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Best bets for modernizing legacy storage systems
Sponsored by SearchStorage.com
Traditionally, storage arrays were purchased on three- to five-year contracts, but modern budgets often require companies to keep their arrays for seven years. With the pace at which data storage technology changes today, 7-year-old legacy storage systems can be considered ancient. But you can use the latest data storage technology to keep up to date. For instance, most legacy storage systems today support new media types as they come out. That means you can drastically expand a system's capacity and even performance by using higher-density drives or by replacing hard disk drives with solid-state drives.
Software-defined storage can also be used to extend the life of arrays, especially SDS that supports commodity hardware. SDS can run on top of older arrays to deliver more efficient and newer data management capabilities.
Older large arrays can also be complemented by flash caching devices or software that improves performance. And instead of buying a new SAN or NAS system, a company can add a smaller-capacity hyper-converged appliance or all-flash array for a specific application -- such as virtual desktops. The cloud can also be used to push off new array purchases and keep utilization down on legacy storage systems. Companies can move applications such as archiving that do not require great performance off to a public cloud.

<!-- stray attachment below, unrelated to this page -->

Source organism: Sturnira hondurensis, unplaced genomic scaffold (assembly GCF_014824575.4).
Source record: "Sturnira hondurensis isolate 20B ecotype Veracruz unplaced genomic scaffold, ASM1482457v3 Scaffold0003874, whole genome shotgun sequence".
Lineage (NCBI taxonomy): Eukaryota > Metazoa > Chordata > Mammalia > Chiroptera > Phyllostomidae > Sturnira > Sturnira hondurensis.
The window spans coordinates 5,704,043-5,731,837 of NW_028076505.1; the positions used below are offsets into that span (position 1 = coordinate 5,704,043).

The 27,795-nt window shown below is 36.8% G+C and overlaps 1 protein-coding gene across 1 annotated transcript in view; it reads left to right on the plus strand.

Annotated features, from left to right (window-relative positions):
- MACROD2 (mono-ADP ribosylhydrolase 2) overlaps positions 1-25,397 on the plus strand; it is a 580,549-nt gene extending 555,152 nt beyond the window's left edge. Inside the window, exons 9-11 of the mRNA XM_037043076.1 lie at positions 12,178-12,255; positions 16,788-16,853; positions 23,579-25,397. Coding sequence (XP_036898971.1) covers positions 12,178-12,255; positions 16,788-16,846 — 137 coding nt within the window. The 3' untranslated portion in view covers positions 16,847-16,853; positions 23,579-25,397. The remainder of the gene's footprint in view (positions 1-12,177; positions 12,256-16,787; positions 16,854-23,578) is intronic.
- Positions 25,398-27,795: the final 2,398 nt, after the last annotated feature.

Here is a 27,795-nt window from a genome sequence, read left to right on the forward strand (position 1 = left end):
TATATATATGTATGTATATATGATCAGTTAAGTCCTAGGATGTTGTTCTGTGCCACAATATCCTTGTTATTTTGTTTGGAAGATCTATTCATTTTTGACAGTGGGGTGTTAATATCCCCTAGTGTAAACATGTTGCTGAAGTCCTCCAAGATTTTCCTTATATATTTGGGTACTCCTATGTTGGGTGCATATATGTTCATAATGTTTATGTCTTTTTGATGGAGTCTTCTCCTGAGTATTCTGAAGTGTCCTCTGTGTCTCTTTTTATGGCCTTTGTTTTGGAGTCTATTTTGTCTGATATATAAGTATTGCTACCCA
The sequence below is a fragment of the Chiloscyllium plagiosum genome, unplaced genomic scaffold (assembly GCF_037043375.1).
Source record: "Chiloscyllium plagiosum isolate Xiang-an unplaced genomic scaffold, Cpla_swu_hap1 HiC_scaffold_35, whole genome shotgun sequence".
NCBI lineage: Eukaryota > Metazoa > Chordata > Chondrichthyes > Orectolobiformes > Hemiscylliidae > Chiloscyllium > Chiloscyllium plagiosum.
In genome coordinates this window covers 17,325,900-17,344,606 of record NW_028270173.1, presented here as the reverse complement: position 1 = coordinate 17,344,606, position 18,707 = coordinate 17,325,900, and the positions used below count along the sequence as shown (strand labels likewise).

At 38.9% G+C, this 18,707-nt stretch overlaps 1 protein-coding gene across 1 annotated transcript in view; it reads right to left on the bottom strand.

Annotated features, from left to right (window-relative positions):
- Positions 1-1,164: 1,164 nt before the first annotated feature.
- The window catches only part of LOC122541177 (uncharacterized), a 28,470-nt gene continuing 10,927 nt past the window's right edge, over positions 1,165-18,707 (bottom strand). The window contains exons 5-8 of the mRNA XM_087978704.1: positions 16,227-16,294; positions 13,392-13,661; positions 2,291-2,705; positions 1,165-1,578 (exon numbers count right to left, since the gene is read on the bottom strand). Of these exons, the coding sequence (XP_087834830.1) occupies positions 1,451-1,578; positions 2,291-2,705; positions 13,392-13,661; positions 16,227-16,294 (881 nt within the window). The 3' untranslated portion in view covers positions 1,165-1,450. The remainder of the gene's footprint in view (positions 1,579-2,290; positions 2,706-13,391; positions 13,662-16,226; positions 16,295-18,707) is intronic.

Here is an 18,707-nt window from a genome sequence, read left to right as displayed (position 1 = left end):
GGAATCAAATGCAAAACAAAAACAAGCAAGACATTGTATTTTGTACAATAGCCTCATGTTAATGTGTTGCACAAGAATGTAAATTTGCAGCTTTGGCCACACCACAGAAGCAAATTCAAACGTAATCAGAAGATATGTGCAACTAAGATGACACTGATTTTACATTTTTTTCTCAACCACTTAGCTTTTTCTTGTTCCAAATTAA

Table Of Contents
- Deal with data capacity challenges
- Flash-only arrays replacing hybrids for primary storage
- Software-defined storage market: Custom vs. commodity hardware
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